A Moscow court on Saturday rejected Russian opposition leader Alexei Navalny’s appeal against his prison sentence, despite the country facing an order from the European Supreme Court demanding the release of the Kremlin’s most famous enemy.
Navalny gave a speech before the verdict, urging the Russians to stand up against the Kremlin in a heated speech, which mentioned the Bible and “Harry Potter.”
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A lower court was sentenced to two years and eight months in prison by Navani for violating the period of probation earlier this month, and he recovered from nerve agent poisoning in Germany. He was blamed on the Kremlin. The Russian authorities rejected the accusation.
Navani, 44, is an anti-corruption martyr and President Vladimir Putin̵
The arrest and imprisonment of human rights activists sparked a wave of protests throughout Russia. The authorities cracked down on this and detained approximately 11,000 people, many of whom were fined or sentenced to 7 to 15 days in prison.
Navalny quoted the Bible as well as “Harry Potter” and the animated sitcom “Rick and Morty” in his speech before the verdict. He urged the Russians to resist pressure from the authorities and challenged the Kremlin to build a fairer one. A more prosperous country.
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He said: “The task of the government is to scare you and then convince you to be alone.” When mentioning Putin, he added: “Our Voldemort in his palace also wants me to feel isolated from the world.”
He continued: “Life is adventure.” “Otherwise, you are just a bunch of inert blocks of inertly assembled molecules, and they will drift no matter where the universe is blowing on you.”
Navalny also addressed the judges and prosecutors, saying that they could live a better life in New Russia.
He said: “Imagine how good life would be if you didn’t keep lying.” “Imagine how great it would be to be a judge when no one can call you and direct you to issue a ruling.”
He insisted that during his convalescence in Germany after the poisoning, he could not report to the authorities in accordance with the requirements of probation, emphasizing that he should return to Russia as soon as his health permits.
He said: “I did not hide.” “The whole world knows where I am.”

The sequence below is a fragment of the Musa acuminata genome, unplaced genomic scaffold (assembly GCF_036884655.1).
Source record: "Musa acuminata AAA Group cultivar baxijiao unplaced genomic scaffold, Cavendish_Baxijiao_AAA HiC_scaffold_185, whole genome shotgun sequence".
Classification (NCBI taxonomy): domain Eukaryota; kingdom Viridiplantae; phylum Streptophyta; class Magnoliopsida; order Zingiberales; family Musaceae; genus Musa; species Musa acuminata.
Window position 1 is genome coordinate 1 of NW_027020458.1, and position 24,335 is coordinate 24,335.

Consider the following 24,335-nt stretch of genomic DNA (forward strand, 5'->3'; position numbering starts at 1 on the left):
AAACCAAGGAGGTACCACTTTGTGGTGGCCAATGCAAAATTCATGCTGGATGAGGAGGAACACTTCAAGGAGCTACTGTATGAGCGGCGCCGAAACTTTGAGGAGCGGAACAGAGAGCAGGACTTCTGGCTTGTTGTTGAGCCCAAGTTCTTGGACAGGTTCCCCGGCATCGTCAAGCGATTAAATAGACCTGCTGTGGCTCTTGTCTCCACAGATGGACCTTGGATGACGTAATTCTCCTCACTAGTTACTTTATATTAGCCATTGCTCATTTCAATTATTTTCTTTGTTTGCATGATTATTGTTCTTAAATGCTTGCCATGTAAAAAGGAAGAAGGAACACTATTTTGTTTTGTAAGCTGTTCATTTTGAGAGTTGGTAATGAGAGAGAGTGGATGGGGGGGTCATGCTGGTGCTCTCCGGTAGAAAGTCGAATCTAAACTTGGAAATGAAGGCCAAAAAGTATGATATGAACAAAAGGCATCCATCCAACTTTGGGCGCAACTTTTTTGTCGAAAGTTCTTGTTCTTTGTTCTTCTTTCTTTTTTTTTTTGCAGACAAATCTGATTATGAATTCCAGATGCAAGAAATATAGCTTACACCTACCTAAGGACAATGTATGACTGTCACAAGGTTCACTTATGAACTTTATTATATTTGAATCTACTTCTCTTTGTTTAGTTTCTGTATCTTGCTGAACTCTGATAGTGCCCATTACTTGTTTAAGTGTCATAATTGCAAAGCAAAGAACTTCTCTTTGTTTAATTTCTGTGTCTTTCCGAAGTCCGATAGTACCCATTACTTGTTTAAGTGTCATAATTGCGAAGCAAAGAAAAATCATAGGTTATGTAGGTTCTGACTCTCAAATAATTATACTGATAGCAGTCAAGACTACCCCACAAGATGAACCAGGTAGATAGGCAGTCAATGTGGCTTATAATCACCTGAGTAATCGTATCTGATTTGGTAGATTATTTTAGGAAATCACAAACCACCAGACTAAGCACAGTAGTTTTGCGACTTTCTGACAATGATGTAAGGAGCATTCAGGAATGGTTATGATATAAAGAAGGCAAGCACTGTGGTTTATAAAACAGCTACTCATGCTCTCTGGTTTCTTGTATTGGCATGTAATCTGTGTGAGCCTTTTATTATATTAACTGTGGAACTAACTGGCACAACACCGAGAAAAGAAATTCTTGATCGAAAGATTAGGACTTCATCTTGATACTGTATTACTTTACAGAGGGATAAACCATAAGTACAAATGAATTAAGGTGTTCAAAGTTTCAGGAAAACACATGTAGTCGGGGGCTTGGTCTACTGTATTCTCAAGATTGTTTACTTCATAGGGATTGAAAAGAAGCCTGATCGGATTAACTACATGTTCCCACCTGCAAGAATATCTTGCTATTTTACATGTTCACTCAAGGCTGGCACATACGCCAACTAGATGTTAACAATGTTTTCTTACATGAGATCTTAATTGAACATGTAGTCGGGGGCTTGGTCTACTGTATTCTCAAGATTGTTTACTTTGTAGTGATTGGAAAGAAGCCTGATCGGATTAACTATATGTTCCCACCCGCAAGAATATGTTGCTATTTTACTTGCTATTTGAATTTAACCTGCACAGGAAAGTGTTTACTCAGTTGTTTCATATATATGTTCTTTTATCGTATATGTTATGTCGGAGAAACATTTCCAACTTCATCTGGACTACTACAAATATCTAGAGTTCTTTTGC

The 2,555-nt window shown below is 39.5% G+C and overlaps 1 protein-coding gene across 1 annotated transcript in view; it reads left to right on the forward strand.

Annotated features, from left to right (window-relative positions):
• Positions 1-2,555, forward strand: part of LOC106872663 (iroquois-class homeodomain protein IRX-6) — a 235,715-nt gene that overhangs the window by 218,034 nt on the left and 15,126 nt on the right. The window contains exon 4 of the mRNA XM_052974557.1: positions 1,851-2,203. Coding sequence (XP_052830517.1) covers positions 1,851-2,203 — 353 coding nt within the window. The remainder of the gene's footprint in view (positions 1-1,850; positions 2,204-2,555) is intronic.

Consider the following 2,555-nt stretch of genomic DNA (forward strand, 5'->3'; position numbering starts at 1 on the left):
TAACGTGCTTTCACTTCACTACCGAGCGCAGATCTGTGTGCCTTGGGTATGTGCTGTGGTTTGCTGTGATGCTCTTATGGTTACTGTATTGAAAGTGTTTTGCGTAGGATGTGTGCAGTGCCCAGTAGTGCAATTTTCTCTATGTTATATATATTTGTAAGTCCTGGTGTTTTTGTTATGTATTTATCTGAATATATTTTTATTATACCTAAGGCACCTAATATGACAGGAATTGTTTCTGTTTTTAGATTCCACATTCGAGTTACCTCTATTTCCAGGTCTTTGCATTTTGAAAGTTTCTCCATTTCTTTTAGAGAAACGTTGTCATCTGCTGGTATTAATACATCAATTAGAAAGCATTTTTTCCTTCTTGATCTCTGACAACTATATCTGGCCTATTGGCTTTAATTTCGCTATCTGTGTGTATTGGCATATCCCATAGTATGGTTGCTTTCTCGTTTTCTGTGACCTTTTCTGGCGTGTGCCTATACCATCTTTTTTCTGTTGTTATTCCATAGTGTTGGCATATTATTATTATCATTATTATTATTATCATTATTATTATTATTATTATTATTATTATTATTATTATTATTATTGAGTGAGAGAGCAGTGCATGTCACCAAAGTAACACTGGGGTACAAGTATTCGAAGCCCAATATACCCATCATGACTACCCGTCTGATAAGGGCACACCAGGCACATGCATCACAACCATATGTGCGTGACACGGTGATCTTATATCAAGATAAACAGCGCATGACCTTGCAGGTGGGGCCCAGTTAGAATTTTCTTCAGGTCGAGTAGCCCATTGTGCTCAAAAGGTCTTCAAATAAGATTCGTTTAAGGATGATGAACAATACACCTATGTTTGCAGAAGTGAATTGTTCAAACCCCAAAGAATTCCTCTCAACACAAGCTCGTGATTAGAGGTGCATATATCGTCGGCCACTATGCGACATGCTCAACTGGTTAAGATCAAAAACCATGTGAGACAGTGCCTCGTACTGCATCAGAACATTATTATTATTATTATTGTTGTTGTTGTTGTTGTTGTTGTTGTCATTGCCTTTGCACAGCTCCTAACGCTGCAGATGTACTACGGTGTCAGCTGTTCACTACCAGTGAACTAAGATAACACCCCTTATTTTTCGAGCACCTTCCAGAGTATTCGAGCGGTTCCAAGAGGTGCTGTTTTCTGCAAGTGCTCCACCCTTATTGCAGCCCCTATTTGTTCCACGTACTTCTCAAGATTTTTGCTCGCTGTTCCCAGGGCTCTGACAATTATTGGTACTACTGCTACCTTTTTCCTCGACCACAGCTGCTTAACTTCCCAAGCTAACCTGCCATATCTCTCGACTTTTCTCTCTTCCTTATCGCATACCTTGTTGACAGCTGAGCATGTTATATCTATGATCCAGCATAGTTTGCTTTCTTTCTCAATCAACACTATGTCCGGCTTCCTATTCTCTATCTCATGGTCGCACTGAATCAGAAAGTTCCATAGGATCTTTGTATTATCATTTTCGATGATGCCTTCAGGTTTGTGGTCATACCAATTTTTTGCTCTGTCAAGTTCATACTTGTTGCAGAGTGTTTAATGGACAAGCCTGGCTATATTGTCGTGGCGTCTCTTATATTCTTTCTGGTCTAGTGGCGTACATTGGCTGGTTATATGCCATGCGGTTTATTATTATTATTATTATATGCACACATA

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Navani said that he was an atheist before, but he had believed in God, and added that his faith helped him face the challenge. He said that he believes the Bible says that those who desire and yearn for justice are blessed, and he does not regret returning home.
Navalny said in court: “Although our country is built on injustice and we all face inequality, we have also seen millions demand justice. “They want justice, sooner or later. They will have justice. “
Russia has rejected Western criticism of Navalny’s arrest and suppression of demonstrations because it interfered in its internal affairs.
In its ruling on Tuesday, the European Court of Human Rights ordered the Russian government to release Navani with “the nature and extent of threat to the applicant’s life”. The Strasbourg court stated that Navalny had challenged the arguments of the Russian authorities, who stated that they had taken sufficient measures to protect his life and well-being in detention after the nerve agent attack.
The Russian government rejected the request of the court in Strasbourg, saying that the ruling was an illegal and “intolerable” interference in Russian affairs.
In the past, Moscow has complied with ECHR’s rulings, which is to provide compensation to Russian citizens whose verdicts were disputed in Russian courts, but it has never faced a request from the European Court of Justice to release convicted criminals.
Russia has long been annoyed by the Strasbourg court’s decision, which shows that Russia passed a constitutional amendment last year declaring that national legislation takes precedence over international law. Russian authorities may now use this clause to reject ECHR’s ruling.
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Later Saturday, Navalny will face a lawsuit in another case on charges of slandering veterans of the Second World War. Navalny referred to the 94-year-old veteran and others as “corrupt idiots”, “people with no conscience” and “traitors” in a pro-Kremlin video. He rejected the defamation charge and described it as an official effort a part of.Belittle him